Geology of the Grand Coulee Dam Area


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Geology of the Grand Coulee Dam Area

 

U.S. Department of the Interior

Bureau of Reclamation

Pre-Cenozoic Geology: Creation to 65 million years ago

Grand Coulee Dam is near the boundary between the Okanogan Highlands to the northeast, and the 

Columbia Plateau to the southwest. The mountains and valleys of the Colville batholith align north – 

south to form the Okanogan Highlands. Highlands igneous rocks, having solidified from lava or magma 

include granite, granodiorite, quartz monzonite, quartz diorite, and diorite, with metamorphic types as 

well. 


A plate tectonic force called subduction moved islands onto the prehistoric coastline forming the Colville 

mountains. Very few fossils are found in the rocks, but many metals and minerals including gold, silver, 

copper, and molybdenum are present. The rock types under the Columbia River basalt have not been 

studied.


Tertiary Geology: 65 million to 2.5 million years ago

During the Miocene epoch, periodic eruptions from fissures in northeastern Oregon and southeastern 

Washington released large flows of highly fluid lava which quickly cooled to form basalt. These lava 

flows inundated more than 100,000 square miles in present–day Washington, Idaho and Oregon, 

covering the older rocks, plants and animals. The lava flows eventually pushed the Columbia River into 

its present channel, flowing to the west at the dam site. The basalt from the lava flows can be seen along 

portions of the reservoir valley rim, but were not encountered during construction of the dam, which 

rests on a granite and granodiorite foundation.  

Other geologic features (or characteristics) in the Miocene Epoch included the tropical climate in what is 

now Idaho and Montana, and a series of giant meteor impacts in southeastern Oregon.



Pleistocene Geology: 2.5 million to the Present

Glaciers, particularly the Cordilleran ice sheet, played a very important part in sculpting the landscape 



we see today around Grand Coulee Dam and 

the Pacific Northwest. Three lobes, the Puget 

(which carved out Puget Sound), Okanogan 

(which pushed from the north, damming up 

the Columbia River at the current location 

of Grand Coulee Dam), and Purcell (located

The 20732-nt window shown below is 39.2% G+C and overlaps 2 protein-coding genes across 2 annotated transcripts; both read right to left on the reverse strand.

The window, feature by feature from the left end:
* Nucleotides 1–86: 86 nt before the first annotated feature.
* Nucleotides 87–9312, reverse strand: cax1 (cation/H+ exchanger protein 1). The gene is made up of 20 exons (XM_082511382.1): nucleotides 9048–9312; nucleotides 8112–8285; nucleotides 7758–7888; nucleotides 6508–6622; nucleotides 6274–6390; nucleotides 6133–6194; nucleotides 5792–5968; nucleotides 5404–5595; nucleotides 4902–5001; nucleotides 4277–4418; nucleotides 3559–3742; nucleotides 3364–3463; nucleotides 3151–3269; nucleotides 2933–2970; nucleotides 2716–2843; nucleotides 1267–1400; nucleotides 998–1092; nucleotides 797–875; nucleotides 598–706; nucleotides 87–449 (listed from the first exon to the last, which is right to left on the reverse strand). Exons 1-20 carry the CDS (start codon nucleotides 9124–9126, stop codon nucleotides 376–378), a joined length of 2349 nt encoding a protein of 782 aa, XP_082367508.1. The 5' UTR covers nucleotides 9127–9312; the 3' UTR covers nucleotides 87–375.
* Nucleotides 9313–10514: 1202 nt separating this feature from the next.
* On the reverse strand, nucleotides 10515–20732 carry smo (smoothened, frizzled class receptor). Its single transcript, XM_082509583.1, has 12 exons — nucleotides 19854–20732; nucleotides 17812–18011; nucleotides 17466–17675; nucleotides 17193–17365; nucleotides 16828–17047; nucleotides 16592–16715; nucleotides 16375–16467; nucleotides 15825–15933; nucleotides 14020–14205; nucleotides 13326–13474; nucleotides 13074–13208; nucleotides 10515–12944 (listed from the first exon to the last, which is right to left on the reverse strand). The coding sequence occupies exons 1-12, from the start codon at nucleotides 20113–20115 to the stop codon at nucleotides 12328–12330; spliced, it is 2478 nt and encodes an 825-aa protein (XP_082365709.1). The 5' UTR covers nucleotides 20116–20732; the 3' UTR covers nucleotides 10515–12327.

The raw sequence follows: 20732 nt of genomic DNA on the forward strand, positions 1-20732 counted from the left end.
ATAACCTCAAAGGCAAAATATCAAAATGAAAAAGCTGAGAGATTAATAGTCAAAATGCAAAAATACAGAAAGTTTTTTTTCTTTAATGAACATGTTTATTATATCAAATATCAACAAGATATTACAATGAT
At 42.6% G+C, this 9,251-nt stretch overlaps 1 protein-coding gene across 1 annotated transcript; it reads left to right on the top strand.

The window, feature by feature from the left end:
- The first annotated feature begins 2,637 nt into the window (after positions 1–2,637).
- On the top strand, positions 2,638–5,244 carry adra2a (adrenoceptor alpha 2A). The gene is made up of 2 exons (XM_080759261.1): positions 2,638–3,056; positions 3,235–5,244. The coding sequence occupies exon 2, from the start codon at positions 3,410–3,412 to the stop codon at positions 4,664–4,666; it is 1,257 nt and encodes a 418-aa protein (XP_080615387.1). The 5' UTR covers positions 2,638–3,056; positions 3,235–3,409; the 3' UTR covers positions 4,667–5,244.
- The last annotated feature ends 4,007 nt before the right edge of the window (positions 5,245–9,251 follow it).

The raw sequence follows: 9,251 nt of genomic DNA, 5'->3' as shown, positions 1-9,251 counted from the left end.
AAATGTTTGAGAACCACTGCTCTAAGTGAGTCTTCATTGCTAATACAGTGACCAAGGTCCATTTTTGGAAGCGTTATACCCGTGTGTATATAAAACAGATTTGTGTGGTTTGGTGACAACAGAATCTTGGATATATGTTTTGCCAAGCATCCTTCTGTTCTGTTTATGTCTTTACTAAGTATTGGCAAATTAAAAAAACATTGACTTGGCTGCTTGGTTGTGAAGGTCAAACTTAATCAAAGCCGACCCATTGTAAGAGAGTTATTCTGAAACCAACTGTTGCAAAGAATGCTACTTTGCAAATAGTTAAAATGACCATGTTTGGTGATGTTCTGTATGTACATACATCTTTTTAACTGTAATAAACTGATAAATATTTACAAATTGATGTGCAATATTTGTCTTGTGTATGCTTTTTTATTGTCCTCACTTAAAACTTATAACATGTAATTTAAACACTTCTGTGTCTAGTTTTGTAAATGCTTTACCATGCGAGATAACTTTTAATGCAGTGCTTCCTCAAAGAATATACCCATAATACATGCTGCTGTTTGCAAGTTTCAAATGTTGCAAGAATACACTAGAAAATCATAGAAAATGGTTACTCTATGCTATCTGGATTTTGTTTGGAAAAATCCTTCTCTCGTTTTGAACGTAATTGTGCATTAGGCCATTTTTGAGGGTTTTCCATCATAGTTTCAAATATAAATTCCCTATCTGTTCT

on the Idaho/Montana border), made up the 

Cordilleran ice sheet. The advancing glacier 

blocked the Columbia River, forming Lake 

Columbia, which was much larger and deeper 

than today’s Lake Roosevelt. Lake Columbia’s 

elevation was approximately 2,300 feet above 

sea level, while Lake Roosevelt’s maximum 

is only 1,290 feet. Deposits of Lake Columbia 

sand, clay and gravel reached 740 feet thick. 

The gravel would later be used to build Grand 

Coulee dam. 

 

Lake Missoula was formed in Montana when 



the Cordilleran ice sheet blocked the Clark Fork 

River near the Idaho Panhandle. Lake Missoula 

was huge - 2,000 feet deep and containing over 500 cubic miles of water. Which is more than Lake 

Erie and Lake Ontario combined. When the lake burst through the 2,500 foot Purcell wall of ice

the resulting rush of water reached speeds of up to 65 mph. The torrent of water traveled through 

northern Idaho, into eastern Washington and western Oregon. Over the course of time it stripped 

away soil and created canyons (also known as coulees). Today the areas carved out by the floods are 

collectively known as the Channeled Scablands.

In forming the canyons of the Grand Coulee, two cascades cut deep into the landscape. The larger 

one flowed over an 800-foot waterfall which eroded the rocks away as it cut through the valley where 

Grand Coulee Dam now sits. The second cascade eroded the southern end of the Grand Coulee, 

forming Dry Falls. Located just south of Coulee City, Dry Falls is 400 feet high and 3.5 miles wide – 

five times the width of Niagara Falls. At least 70 different floods occurred during the last ice age.

Eastern Washington’s geology, and the landscape created by the floods, are the cornerstones of many 

regional features. The sound granite bedrock provides an excellent foundation for Grand Coulee 

Dam, and the upper reaches of the Columbia River within Washington provide water storage (Lake 

Roosevelt) for irrigation, power production, flood control, wildlife habitat, and recreation. In addition

the canyon of the upper Grand Coulee is used as a stabilizing reservoir, now called Banks Lake. 

Water from Banks Lake provides irrigation for over 670,000 acres to grow over 90 different crops 

and provide jobs to many farms and related businesses throughout the Columbia Basin. Today, people 

in the Pacific Northwest and beyond enjoy many benefits of  eastern Washington’s unique geology.

Revised April 2015



For More Information

Bureau of Reclamation 

Grand Coulee Dam Visitor Center 

PO Box 620 

Grand Coulee, WA 99133-0620 

(509) 633-9265 



http://www.usbr.gov/pn/grandcoulee/


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